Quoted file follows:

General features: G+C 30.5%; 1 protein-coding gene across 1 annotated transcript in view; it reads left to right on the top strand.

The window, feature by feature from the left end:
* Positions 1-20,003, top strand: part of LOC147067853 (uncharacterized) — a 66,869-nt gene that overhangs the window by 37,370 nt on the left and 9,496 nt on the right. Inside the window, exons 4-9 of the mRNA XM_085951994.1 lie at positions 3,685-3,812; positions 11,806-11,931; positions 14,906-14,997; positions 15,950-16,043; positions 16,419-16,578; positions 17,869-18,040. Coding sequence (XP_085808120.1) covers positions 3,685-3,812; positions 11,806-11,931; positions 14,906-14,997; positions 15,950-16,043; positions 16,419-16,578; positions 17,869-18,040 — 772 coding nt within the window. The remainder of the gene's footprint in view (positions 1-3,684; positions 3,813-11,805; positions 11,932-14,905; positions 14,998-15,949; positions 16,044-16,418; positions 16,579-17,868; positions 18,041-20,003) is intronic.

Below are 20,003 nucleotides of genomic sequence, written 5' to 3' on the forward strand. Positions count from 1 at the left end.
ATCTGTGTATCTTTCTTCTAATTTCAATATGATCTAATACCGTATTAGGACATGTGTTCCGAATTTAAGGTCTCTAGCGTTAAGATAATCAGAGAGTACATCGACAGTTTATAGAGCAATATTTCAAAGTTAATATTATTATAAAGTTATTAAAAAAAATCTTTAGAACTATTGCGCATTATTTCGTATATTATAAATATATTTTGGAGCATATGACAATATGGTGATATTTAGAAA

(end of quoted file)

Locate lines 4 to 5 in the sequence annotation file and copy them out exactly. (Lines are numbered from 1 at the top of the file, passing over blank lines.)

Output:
Below are 20,003 nucleotides of genomic sequence, written 5' to 3' on the forward strand. Positions count from 1 at the left end.
ATCTGTGTATCTTTCTTCTAATTTCAATATGATCTAATACCGTATTAGGACATGTGTTCCGAATTTAAGGTCTCTAGCGTTAAGATAATCAGAGAGTACATCGACAGTTTATAGAGCAATATTTCAAAGTTAATATTATTATAAAGTTATTAAAAAAAATCTTTAGAACTATTGCGCATTATTTCGTATATTATAAATATATTTTGGAGCATATGACAATATGGTGATATTTAGAAA